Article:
How we can win back the Internet by creating lowercase internets

In April 2001, five months before 9/11, Bram Cohen began designing a new file sharing protocol that would almost single-handedly change the face of the music, TV, and movie industries for the next two decades. The technology was not in itself a completely new idea. After all, similar technologies like the well-known File Transfer Protocol (FTP) had been designed and deployed for copying files between computers before. What made this one so potent was the way it reflected the fractured, organic structure of its underlying medium, the Internet itself.

Instead of treating each file as a single monolithic whole, this new technology broke each file apart into a set of similarly-sized pieces and treated each piece independently of any other piece. Unlike earlier client-server technologies like FTP, this new “peer-to-peer” technology could retrieve any piece of the whole from any other peer who already had a copy of that piece, even if that peer didn’t have all the pieces like a traditional server would.

This new technology was called BitTorrent, and its segmented-file transfer technology is, to this day, the bane of corporate gatekeepers like the Record Industry Association of America (RIAA) and Motion Picture Association of America (MPAA). BitTorrent succeeded because it mirrored the decentralized nature of the network on which it was deployed, the Internet. BitTorrent and the Internet are both technologies that do not require any special permission or product to connect to, interoperate with, or extend. If you have a computer running an operating system with a TCP/IP software stack installed, like any modern Windows, macOS, or GNU/Linux distribution, you can extend the Internet. All you have to do is connect your computer to another computer already pre-attached to it.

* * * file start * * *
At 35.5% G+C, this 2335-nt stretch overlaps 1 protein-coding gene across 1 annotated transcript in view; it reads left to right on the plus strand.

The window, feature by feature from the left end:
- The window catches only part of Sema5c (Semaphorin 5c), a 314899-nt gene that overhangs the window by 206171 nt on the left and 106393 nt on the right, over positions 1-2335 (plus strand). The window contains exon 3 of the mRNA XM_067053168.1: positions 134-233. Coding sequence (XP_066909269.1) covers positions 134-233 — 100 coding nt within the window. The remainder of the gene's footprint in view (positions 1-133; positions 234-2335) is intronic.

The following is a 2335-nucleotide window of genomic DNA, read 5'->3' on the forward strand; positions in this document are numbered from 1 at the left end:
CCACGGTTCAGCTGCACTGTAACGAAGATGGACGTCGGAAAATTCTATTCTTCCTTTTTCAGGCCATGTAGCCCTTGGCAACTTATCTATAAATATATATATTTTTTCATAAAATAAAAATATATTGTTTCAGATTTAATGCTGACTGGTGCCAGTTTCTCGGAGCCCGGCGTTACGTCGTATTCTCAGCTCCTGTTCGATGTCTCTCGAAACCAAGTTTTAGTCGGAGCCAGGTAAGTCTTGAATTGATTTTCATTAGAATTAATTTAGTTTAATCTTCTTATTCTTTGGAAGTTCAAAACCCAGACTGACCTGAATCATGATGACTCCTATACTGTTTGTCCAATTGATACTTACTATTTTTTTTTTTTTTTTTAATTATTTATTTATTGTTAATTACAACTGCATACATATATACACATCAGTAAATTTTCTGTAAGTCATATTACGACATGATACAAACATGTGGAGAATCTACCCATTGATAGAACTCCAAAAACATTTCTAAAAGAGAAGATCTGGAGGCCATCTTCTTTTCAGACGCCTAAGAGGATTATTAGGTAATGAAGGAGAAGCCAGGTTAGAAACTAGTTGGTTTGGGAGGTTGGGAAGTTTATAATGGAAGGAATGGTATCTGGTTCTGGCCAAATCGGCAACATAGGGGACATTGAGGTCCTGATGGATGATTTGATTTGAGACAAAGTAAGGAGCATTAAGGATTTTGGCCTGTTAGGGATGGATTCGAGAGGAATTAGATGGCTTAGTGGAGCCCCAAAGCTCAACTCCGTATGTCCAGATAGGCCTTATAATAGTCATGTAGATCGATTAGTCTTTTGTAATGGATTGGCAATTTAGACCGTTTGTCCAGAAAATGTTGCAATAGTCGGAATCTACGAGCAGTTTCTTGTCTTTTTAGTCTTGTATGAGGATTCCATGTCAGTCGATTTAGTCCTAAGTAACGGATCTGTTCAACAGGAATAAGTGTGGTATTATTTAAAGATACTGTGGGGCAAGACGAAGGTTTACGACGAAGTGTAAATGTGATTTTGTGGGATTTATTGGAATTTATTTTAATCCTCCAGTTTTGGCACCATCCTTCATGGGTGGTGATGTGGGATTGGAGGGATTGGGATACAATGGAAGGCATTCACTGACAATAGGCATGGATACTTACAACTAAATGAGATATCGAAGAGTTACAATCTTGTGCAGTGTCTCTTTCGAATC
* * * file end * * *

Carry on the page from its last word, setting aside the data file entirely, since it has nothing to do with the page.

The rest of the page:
Can we still learn from BitTorrent’s success twenty years later? If we want to accept the “Internet’s offer” of freedom, as envisioned by optimistic earlier generations, we must (re)learn this vital lesson: the Internet is tangential. We merely need to create an internet.

The Internet (capital-I) is the name of a specific network. The Internet “hosts” computers with names like Google, Facebook, and the Wall Street Journal. In contrast, the word internet (lowercase-i) describes any network of interconnected networks. An internet can host everything else.

This distinction is absolutely critical. To connect your computer to the Internet, you are required to pony up fiat currency to a company like Comcast, Verizon, or Rogers. There are, however, many internets that you can connect to for free, like Guifi in Spain or NYCMesh here in New York City. Unlike the Internet, you can even create a new internet on your own, optionally connecting it to any other internet willing and able to connect back to you.

Before the Internet was The Internet, it was simply an internet. To win the Internet back from the forces of industrialization suffocating the promise of freedom online, we must focus first on building new internets: we must break the Internet and our understanding of it into pieces, just like BitTorrent segmented files, so that we can collaboratively reconstruct it anew, and in the process threaten the literal marketshare and metaphorical mindshare that these monopolies currently have over us.

At first, you might think this is a lot of work, but in reality much of the work has already been done. The resources required in terms of money and equipment are minimal and becoming ever more ubiquitous. There is also no need to write new code or build new apps to make this happen. We already have all the raw materials we need to get the job done. The only thing we lack is broader commitment from neighborhood residents and community members themselves.

What does it take to build an internet? We’ll need computers, of course, but not especially powerful or expensive ones. As the Homebrew Server Club explains, personal “[l]aptops make good homebrew servers since they are widely available, relatively powerful and energy efficient.” Wire up two laptops together using a commonplace Ethernet (RJ-45) cable and you have the beginnings of an internet. Add a third laptop, or perhaps a Raspberry Pi, and you can run a dedicated service such as a Web site or shared address book or calendar. You can even create a Wi-Fi connection for roaming clients (perhaps your new tiny internet is in an infoshop), all without ever connecting to The Internet proper.